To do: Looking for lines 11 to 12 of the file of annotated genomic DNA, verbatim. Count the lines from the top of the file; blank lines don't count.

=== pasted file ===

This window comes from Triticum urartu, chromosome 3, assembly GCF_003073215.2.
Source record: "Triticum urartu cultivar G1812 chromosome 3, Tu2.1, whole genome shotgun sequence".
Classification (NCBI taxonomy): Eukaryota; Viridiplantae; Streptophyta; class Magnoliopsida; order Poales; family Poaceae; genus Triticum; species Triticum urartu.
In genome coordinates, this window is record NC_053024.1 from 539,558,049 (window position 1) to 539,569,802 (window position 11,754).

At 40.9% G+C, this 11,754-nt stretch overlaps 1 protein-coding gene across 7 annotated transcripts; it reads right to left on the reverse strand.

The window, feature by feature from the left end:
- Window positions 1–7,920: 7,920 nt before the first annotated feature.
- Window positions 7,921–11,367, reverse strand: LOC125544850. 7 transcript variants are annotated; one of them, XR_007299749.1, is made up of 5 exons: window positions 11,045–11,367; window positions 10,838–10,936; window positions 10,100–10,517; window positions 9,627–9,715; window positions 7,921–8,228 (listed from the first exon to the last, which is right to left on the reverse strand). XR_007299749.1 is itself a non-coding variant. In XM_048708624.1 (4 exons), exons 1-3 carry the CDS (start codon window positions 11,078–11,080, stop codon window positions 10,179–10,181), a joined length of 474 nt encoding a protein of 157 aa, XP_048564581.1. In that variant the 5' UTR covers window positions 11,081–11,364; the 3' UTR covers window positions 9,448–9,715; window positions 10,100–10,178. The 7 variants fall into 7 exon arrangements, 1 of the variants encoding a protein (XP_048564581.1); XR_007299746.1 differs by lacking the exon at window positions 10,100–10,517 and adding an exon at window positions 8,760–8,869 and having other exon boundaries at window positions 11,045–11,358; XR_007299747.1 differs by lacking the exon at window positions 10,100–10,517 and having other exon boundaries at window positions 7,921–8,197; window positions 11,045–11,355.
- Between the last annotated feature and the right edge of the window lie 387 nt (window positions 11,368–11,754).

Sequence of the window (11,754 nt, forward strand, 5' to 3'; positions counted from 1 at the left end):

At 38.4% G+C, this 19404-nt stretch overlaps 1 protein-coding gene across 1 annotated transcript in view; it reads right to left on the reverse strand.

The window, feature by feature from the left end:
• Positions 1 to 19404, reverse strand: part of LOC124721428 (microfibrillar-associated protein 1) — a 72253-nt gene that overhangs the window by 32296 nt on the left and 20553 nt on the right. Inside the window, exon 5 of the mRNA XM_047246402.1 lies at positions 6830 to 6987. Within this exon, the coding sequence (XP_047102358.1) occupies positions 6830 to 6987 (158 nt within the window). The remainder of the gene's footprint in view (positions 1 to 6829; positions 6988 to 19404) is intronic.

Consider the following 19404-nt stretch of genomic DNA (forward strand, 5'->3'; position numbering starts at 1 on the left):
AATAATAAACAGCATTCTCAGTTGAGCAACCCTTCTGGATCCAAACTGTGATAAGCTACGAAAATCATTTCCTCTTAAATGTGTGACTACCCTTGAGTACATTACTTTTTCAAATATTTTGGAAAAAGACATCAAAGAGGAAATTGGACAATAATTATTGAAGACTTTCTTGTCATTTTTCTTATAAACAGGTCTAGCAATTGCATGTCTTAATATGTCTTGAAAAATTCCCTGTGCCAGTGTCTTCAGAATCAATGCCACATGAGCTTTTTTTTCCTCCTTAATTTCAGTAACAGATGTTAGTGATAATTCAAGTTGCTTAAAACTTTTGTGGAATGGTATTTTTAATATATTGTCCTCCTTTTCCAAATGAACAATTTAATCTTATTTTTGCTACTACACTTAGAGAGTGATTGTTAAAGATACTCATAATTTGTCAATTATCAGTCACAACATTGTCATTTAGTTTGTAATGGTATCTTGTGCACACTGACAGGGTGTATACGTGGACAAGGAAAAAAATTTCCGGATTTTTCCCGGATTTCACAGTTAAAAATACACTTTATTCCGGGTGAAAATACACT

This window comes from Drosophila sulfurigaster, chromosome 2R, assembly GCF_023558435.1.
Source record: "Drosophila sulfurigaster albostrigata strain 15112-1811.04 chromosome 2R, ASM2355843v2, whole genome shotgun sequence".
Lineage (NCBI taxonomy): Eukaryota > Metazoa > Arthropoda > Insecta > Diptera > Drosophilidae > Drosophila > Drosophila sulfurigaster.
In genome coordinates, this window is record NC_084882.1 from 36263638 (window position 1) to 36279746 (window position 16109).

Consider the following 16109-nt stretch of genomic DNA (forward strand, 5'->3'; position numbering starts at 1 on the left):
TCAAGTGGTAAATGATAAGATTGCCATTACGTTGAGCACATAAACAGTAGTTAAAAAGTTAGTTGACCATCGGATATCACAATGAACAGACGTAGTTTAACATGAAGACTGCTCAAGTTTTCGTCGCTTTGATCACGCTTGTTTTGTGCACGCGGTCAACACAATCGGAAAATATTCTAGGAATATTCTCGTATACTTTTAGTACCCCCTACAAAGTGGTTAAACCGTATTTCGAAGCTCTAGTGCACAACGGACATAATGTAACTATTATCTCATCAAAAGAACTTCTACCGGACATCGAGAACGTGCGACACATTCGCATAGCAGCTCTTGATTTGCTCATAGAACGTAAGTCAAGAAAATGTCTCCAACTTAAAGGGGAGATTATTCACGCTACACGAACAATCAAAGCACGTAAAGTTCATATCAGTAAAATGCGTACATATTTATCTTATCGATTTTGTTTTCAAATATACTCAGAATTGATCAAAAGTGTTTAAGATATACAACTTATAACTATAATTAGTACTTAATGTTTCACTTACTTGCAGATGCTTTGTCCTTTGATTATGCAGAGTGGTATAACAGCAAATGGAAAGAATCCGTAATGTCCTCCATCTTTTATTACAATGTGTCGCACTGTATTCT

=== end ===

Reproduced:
At 38.4% G+C, this 19404-nt stretch overlaps 1 protein-coding gene across 1 annotated transcript in view; it reads right to left on the reverse strand.

The window, feature by feature from the left end: